"Broaden your minds, my dears, and allow your eyes to see past the mundane!"
-- Sibyll Trelawney
Divination is magic which attempts to foresee future events. Many in the wizarding world consider this branch of magic to be imprecise at best.
There are several types of Divination. The most imprecise is what is commonly known as “fortunetelling,” and this is what Trelawney teaches at Hogwarts. This involves such methods as tea leaf reading, gazing into crystal balls, and so on.
The second kind of Divination is what is practiced by the centaurs. When Firenze started teaching Divination classes in the spring of 1996, he taught these techniques, although they were mostly lost on the human students in his classes. These methods involve the burning of herbs and meditation to focus one’s thoughts. Centaur divination places importance on observation of the stars and planets.
The third type of Divination is called Seeing. This is true Divination, although what the Seer reveals is usually in the form of a Prophecy which then itself requires some interpretation. A Seer, one who possesses the Inner Eye, doesn’t seem to have control over their Seeing. Trelawney, for example, only made actual Prophecies twice, although she made plenty of claims about everything from troubles ahead for various students to Neville breaking a teacup. In each case when she made an actual Prophecy, Trelawney went into a trance and spoke in a completely different voice. Both times, after speaking the Prophecy, she didn’t remember a thing about it. (PA16, OP37, HBP25)
Criminal mastermind of the early 20th century Gellert Grindelwald had abilities as a Seer, but had problems interpreting his visions with precise clarity. Arriving in New York City in 1926, he had experienced a vision of a child possessing “immense power” close to Mary Lou Barebone, a leader of the Second Salem anti-magic movement. Disguising himself as Auror Percival Graves, he befriended her oldest child Credence, the “key” of his vision, sensing that he had a repressed magical lineage. But Credence was older than the child seen in his vision, so Graves/Grindelwald used him to investigate orphans who came to Second Salem Church for food and to fold fliers to hand out on the streets. After Mary Lou was killed and the church destroyed by an Obscurial’s power, he rejected Credence as a weak Squib, suddenly believing that the youngest Barebone, Modesty, must have been the child seen in his vision. As they hunted her down, Credence became infuriated and attacked Graves/Grindelwald, as well as destroying much of New York City. Grindelwald was arrested by Aurors and jailed, a future he apparently did not foresee (WFT).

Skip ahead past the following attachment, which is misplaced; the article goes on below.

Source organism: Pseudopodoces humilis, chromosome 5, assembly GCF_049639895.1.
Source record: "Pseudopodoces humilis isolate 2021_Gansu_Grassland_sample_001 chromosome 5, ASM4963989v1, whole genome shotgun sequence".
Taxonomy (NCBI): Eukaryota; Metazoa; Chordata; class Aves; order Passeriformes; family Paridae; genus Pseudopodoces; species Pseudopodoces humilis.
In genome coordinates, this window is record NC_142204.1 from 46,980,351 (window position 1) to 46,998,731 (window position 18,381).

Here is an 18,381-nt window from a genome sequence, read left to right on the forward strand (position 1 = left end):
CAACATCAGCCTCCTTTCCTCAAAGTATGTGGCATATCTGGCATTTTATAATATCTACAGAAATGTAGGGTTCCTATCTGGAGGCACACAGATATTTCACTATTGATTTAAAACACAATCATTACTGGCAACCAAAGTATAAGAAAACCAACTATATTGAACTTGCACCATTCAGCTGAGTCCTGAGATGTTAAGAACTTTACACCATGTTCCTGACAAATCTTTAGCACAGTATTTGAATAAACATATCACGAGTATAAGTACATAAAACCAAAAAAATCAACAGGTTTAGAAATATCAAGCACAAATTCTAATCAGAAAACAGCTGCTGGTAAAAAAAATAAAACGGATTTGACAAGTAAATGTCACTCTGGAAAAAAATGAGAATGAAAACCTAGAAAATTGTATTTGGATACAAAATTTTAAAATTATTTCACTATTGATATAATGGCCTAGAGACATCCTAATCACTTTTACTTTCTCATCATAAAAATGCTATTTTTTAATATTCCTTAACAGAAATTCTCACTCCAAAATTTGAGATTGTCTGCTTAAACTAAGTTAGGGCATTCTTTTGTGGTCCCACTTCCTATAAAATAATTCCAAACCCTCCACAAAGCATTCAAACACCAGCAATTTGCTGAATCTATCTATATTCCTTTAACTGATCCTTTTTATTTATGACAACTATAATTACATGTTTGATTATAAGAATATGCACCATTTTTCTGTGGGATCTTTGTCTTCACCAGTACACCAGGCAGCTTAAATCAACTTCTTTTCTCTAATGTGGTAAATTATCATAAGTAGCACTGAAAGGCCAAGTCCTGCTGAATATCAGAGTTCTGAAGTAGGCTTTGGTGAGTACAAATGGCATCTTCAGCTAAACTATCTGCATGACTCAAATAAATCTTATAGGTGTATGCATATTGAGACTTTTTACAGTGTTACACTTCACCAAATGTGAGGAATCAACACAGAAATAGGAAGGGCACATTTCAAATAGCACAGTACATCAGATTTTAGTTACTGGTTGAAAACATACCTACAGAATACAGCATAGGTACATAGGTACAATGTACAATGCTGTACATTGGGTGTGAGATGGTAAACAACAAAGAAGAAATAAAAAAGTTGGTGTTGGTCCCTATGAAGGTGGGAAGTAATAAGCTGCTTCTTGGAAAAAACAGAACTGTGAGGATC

True Seeing is very rare, but it has happened plenty of times over the centuries. There is a huge cathedral-sized room of the Department of Mysteries where records of thousands of Prophecies are stored in glass spheres. Each sphere is labeled with the initials of the Seer who spoke the Prophecy and the person it was spoken to and with the subject of the Prophecy. The record of the first Prophecy Trelawney made, which was spoken to Albus Dumbledore, was labelled as follows:
S.P.T. to A.P.W.B.D.
Dark Lord and (?)Harry Potter (OP34, OP35)
History and Notes
Rowling's comment from Twitter:
— J.K. Rowling (@jk_rowling) March 2, 2016
References from the canon
The "real thing"?
While most of what Trelawney teaches seems to be just "lucky guesswork and a spooky manner," as Harry thinks (GF13), there are instances of actual prescience and prediction in the books.
- Harry's dreams
- Trelawney's two correct predictions, according to Dumbledore
- the centaurs' comments in the forest ("Mars is bright tonight!")
- Is this the real thing? Trelawney began the first class with a series of predictions. Did they come true? Here's the list:
- (to Neville) "Is your grandmother well?...I wouldn't be so sure."
- (to Parvati) "Beware a red-haired man."
- "Classes will be disrupted in February by a nasty bout of flu. I myself will lose my voice."
- "Around Easter, one of our number will leave us forever."
- (to Lavender) "That thing you are dreading--it will happen on Friday, the sixteenth of October."
- (to Neville) "After you've broken your first cup, would you be so kind as to select one of the blue patterned ones?"
- (to Neville) "You'll be late next time, so mind you work extra-hard to catch up."
- Gellert Grindelwald's vision of a powerful child near Mary Lou Barebone, as he explains to her son Credence: "My vision showed only the child’s immense power. He or she is no older than ten, and I saw this child in close proximity to your mother—she I saw so plainly. ...There is something else. Something I haven’t told you. I saw you beside me in New York. You’re the one that gains this child’s trust. You are the key—I saw this."